Fish collected from the lake
Till 1950s, the lake was known to be a breeding ground of indigenous fish
Local markets are flooded with fish collected from the lake
Various fish species have already disappeared from the lake ecosystem

Restoration of Loktak Lake

Manipur High Court Division bench passed an order on August 7 this year, prohibiting any of the state government departments, even the Manipur state wetlands authority, from taking up any new project or development programmes concerning Loktak Lake without permission from the court. The order was passed in connection with a PIL taken up by the High Court on its own, for the preservation of Loktak Lake.

Various species of fish have already disappeared fro the lake

According to LDA chairman Leishangthem Susindro Meitei, decommissioning of Ithai Barrage is the only way to restore the natural ecosystem of Loktak Lake.

“NHPC caused the major damage in the lake by constructing the dam. Even the unplanned design of the dam flooded thousands of hectares of agricutural land,” he said. He further claimed that LDA has repeatedly requested NHPC to clean Khodrak channel that could control of flood in the agricultural areas around the lake but NHPC is not interested to do so. Before the dam was constructed the excess water of Loktak used to be discharged to Manipur river through Khordak.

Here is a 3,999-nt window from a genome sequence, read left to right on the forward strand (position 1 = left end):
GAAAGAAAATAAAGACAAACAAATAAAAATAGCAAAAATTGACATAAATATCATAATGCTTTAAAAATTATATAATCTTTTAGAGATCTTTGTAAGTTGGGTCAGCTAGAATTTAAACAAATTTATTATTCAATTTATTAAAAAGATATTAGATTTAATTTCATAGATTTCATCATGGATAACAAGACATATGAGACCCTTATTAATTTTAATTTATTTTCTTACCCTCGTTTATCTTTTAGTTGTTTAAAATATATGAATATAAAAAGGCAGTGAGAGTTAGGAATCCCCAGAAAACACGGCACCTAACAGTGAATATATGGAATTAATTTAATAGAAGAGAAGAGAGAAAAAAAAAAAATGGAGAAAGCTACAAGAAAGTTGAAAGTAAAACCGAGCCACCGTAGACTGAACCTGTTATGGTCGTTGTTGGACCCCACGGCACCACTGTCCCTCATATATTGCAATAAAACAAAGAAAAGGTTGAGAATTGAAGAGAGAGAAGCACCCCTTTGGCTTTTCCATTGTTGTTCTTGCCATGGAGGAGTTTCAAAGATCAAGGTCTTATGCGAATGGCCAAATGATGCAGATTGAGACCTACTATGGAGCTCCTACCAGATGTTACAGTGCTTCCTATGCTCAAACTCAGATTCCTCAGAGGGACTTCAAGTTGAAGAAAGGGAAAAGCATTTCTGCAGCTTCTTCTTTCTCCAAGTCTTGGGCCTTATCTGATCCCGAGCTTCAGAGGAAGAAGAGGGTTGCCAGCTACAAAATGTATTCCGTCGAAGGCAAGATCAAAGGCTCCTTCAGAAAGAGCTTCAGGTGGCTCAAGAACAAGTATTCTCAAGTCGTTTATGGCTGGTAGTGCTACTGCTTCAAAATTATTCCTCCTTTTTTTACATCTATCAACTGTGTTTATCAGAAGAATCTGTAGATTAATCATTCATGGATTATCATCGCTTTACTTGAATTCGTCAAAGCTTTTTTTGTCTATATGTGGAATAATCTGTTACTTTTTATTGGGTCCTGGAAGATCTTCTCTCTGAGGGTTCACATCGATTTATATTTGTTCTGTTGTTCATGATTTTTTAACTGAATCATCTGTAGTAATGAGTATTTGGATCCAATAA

Earlier, minor carps such as Labeo angara, L bata, L dero besides Pengba, etc, were available in the lake

“NHPC should open the barrage during rainy season that can help in normal flow of the water,” he added.

In view of the development, the villagers — particularly the younger generation of Loktak — expressed their desire to have certain development programmes including the skill development for the improvement their livelihood through eco-tourism activities. Suresh Laishram Singh, a recent graduate of Moirang College, said, “Hundreds of foreign tourists came every year to see Loktak Lake but hardly any people know about our homestay. I opened my homestay inside Loktak Lake two years ago but I have no idea how to get promoted. I have reached out to tourism department but nobody cares.”

A huge number of families are surviving on the lake

The LDA chairman explained, “The state has very low budget but we have already taken up many positive steps towards restoring the livelihood of local communities. We have given 5 square km of lands to communities in many villages for agricuture and fishing. Moreover, there is a need for regular monitoring and implementing proper land use practices in and around the lake in order to restore the degraded ecosystem plagued by pollution and an altered aquatic regime.”

Many calls and text messages to local MLA of Bishnupur and chairman of Manipur Pollution Control Board Laishram Radhakishore Singh went unanswered.

(Tanmoy Bhaduri is a Kolkata-based independent photojournalist who focuses on social, cultural and environmental issues)